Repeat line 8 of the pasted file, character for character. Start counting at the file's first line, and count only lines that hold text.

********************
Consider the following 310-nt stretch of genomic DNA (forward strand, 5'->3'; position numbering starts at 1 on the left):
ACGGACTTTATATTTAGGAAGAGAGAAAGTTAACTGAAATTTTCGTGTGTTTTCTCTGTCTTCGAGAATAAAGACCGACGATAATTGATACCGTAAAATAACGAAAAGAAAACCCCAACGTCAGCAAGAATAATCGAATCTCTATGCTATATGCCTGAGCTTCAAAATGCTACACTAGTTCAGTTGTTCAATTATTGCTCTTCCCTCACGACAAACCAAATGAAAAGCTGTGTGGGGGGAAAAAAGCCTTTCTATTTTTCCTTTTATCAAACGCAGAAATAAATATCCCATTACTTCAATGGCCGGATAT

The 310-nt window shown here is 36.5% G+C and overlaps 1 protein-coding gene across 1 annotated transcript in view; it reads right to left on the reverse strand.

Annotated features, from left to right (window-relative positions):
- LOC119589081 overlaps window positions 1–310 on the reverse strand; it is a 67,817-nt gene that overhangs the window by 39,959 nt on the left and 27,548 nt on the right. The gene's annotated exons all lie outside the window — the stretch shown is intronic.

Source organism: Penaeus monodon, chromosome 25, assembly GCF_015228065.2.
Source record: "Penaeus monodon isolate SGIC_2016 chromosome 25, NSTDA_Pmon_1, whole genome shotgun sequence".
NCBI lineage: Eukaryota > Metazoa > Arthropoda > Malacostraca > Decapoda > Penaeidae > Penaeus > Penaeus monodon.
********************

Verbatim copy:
NCBI lineage: Eukaryota > Metazoa > Arthropoda > Malacostraca > Decapoda > Penaeidae > Penaeus > Penaeus monodon.